Ugandans have reacted angrily to the passing of a law that could enable President Yoweri Museveni, 73, who has been in power since 1986, to rule the East African country until 2031.
The anger followed the removal of a controversial bill - preventing anyone younger than 35 or older than 75 from holding the presidency - late on Wednesday by Ugandan lawmakers, which paves the way for Museveni to stand again in the 2021 election, AP reports.
“It is a dark day and a backward move toward disaster,” said Mwambutsya Ndebesa, a political historian at Uganda’s Makerere University. “I don’t see anything positive in that.”
Prior to the bill’s removal, lawmakers argued that the age barrier discriminated against the elderly.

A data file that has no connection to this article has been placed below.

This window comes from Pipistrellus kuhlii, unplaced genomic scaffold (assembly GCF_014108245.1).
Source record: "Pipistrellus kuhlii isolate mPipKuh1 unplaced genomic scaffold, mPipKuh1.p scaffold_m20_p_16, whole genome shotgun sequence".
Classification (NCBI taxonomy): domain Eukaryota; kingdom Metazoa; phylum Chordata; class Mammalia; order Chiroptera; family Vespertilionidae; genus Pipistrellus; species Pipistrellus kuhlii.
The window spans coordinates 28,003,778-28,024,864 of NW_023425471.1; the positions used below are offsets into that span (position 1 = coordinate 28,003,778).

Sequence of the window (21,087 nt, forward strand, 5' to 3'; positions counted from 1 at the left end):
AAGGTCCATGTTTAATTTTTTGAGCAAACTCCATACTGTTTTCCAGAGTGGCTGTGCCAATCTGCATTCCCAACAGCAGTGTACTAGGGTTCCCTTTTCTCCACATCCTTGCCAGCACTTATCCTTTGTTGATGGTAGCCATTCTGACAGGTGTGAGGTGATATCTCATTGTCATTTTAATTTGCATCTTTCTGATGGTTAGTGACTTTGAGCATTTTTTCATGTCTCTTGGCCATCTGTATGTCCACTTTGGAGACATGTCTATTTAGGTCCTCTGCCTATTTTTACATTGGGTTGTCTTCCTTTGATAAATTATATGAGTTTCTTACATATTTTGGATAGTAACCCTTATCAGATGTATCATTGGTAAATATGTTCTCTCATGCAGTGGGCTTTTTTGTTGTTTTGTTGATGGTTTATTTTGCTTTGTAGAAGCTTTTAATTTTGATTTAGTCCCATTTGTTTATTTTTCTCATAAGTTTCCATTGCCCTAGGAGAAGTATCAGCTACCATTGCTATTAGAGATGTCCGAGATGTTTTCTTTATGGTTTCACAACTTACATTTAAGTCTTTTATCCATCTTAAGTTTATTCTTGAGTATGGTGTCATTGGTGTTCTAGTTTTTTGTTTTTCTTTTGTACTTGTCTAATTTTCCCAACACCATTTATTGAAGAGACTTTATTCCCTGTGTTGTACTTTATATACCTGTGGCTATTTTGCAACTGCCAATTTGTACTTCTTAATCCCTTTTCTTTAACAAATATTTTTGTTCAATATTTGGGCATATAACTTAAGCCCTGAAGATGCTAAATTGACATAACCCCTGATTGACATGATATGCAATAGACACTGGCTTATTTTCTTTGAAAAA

However, political opponents and critics, including parliamentarians who wore red bandanas to show their opposition to the move, claimed that the measure was part of the Ugandan president’s plan to rule the East African country for life.
Uganda is just one of many African countries whose leaders have attempted to endlessly prolong their time in office.
At least 10 other countries on the continent have seen term-limits drop and leaders in more than 20 countries effectively do not face restrictions on their time in power,” according to the US-funded African Centre for Strategic Studies.
Museveni once said he despised African leaders who want to overstay in power but now says he referred to those who ruled without being elected.
In September there were heated discussions over the bill in the parliament, in the capital Kampala, some of which degenerated into physical brawls with chairs being thrown and some MPs being frog-marched out of the building by security.
- African News Agency (ANA)